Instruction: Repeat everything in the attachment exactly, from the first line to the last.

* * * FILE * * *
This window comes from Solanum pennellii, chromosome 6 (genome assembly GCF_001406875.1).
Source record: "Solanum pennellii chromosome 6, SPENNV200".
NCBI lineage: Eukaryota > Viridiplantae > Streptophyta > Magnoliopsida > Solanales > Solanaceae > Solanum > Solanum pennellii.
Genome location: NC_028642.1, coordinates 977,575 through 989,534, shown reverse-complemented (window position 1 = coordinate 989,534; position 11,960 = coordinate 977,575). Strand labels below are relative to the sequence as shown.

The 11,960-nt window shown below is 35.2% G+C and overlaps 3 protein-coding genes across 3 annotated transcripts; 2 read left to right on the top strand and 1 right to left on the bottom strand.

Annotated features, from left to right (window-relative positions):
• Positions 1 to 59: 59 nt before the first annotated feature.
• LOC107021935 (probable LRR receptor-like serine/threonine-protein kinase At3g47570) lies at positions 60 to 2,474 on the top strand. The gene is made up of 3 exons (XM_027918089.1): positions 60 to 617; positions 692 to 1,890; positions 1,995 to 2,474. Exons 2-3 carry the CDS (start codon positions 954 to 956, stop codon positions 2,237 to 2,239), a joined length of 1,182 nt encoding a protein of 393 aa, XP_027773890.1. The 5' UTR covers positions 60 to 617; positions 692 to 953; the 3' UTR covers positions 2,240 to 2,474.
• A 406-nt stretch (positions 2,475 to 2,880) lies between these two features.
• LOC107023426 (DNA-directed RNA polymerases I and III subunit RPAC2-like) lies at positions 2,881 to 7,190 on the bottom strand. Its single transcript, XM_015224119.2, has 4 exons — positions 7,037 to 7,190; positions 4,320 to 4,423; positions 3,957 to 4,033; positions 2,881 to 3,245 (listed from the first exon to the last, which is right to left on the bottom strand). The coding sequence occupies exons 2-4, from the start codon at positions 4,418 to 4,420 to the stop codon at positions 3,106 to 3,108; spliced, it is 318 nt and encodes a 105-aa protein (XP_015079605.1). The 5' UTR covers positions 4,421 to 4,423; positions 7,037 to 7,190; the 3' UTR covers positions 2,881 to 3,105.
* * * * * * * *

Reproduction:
This window comes from Solanum pennellii, chromosome 6 (genome assembly GCF_001406875.1).
Source record: "Solanum pennellii chromosome 6, SPENNV200".
NCBI lineage: Eukaryota > Viridiplantae > Streptophyta > Magnoliopsida > Solanales > Solanaceae > Solanum > Solanum pennellii.
Genome location: NC_028642.1, coordinates 977,575 through 989,534, shown reverse-complemented (window position 1 = coordinate 989,534; position 11,960 = coordinate 977,575). Strand labels below are relative to the sequence as shown.

The 11,960-nt window shown below is 35.2% G+C and overlaps 3 protein-coding genes across 3 annotated transcripts; 2 read left to right on the top strand and 1 right to left on the bottom strand.

Annotated features, from left to right (window-relative positions):
• Positions 1 to 59: 59 nt before the first annotated feature.
• LOC107021935 (probable LRR receptor-like serine/threonine-protein kinase At3g47570) lies at positions 60 to 2,474 on the top strand. The gene is made up of 3 exons (XM_027918089.1): positions 60 to 617; positions 692 to 1,890; positions 1,995 to 2,474. Exons 2-3 carry the CDS (start codon positions 954 to 956, stop codon positions 2,237 to 2,239), a joined length of 1,182 nt encoding a protein of 393 aa, XP_027773890.1. The 5' UTR covers positions 60 to 617; positions 692 to 953; the 3' UTR covers positions 2,240 to 2,474.
• A 406-nt stretch (positions 2,475 to 2,880) lies between these two features.
• LOC107023426 (DNA-directed RNA polymerases I and III subunit RPAC2-like) lies at positions 2,881 to 7,190 on the bottom strand. Its single transcript, XM_015224119.2, has 4 exons — positions 7,037 to 7,190; positions 4,320 to 4,423; positions 3,957 to 4,033; positions 2,881 to 3,245 (listed from the first exon to the last, which is right to left on the bottom strand). The coding sequence occupies exons 2-4, from the start codon at positions 4,418 to 4,420 to the stop codon at positions 3,106 to 3,108; spliced, it is 318 nt and encodes a 105-aa protein (XP_015079605.1). The 5' UTR covers positions 4,421 to 4,423; positions 7,037 to 7,190; the 3' UTR covers positions 2,881 to 3,105.